Can a person whose behaviour constitutes bullying really be exonerated if there was “no intention” to bully, as the case of Priti Patel, UK Home Secrtary, suggests? The answer is fundamentally no – but overwhelmingly, yes, since workplace bullies throughout the country claim this defence in disciplinary proceedings – and usually successfully when their management is willing to give them the benefit of the doubt.
Can the bully be exonerated because she is working in a “challenging” job with people resistent to change, as Patel claimed? Again the answer is no. If you resort to bullying in these circumstances that would be bullying as a technique of management – and hence intentional; or you’ve simply lost it and should be moved from your post or at the very least get some retraining. But again the answer is “yes” since blaming the victims is always a good ploy for a manager facing a sympathetic disciplinary chair.
One hesitates to say that the Patel bullying scandal has set back the rights of employees making bullying allegations since the two excuses – “I didn’t mean it” and “they drove me to it” are standard tropes when such allegations are made. They have no basis in logic or law yet employers use them to find against staff making bullying claims or mitigate the offence to the extent that throwing in a bit of anger management is deemed sufficient to show something is being done.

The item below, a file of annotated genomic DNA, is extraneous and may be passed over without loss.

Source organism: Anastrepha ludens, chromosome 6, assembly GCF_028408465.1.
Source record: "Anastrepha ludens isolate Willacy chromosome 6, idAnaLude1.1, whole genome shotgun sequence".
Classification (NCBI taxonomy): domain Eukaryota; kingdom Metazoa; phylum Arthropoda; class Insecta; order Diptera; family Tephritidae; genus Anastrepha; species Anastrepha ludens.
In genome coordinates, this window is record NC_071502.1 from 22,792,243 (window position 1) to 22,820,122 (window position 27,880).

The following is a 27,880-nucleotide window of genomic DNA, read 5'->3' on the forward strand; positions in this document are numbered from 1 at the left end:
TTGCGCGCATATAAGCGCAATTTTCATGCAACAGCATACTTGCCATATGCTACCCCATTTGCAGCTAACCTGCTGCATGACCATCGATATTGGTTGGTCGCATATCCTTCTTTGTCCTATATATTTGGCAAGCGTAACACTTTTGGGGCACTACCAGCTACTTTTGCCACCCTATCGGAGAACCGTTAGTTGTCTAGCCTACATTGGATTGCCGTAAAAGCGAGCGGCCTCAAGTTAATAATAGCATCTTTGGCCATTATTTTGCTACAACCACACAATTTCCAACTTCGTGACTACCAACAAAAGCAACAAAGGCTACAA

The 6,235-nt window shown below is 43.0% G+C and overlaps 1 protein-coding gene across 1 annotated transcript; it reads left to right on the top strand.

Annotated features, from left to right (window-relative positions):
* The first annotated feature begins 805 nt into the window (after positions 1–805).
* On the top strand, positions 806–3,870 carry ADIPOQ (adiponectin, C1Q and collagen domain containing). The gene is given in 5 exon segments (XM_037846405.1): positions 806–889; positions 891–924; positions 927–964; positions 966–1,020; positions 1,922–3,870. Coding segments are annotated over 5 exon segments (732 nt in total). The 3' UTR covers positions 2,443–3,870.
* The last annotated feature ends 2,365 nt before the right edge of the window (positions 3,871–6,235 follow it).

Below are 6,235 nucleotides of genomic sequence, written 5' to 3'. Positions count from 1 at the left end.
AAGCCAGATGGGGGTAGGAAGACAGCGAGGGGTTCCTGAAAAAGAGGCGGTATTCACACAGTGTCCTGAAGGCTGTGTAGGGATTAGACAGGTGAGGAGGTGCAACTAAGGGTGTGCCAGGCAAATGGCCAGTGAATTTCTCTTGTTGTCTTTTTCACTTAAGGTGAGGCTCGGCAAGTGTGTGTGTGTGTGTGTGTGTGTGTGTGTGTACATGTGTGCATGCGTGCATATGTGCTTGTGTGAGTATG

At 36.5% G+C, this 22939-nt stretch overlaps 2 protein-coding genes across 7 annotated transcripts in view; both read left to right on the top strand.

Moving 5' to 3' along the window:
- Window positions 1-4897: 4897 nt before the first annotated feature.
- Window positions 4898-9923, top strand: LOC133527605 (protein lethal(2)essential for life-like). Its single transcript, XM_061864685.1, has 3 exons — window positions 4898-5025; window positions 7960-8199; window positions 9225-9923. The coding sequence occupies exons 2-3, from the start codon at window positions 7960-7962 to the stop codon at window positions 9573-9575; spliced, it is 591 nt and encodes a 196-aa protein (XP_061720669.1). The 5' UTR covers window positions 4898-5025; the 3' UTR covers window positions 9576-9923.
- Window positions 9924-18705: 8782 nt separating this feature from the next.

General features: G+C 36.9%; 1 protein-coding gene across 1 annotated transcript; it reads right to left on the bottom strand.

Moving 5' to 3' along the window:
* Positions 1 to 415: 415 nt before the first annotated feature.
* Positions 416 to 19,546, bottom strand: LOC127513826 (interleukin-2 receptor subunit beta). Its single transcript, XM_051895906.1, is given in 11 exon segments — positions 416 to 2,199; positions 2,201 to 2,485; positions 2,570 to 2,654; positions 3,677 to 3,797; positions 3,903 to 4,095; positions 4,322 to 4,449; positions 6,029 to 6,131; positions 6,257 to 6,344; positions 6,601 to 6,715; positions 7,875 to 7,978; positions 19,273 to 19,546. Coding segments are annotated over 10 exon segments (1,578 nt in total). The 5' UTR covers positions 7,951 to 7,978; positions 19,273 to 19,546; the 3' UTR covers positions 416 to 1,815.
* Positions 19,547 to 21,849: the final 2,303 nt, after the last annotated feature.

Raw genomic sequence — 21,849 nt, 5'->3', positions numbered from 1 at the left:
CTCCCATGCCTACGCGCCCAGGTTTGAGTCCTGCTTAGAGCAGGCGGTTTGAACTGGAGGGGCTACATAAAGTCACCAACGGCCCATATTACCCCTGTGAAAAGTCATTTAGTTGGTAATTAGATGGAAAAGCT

The prime minister, Boris Johnson, is in the lucky position of having arbitrary powers under the Ministerial Code to throw out allegations however well founded. Employers have to show themselves acting more fairly and rationally in such cases and must have somewhat stricter codes of conduct, anti-bullying policies and disciplinary procedures. Nevertheless, whatever the rules, the complainant is at a disadvantage whenever an employer backs a bullying manager. Continue reading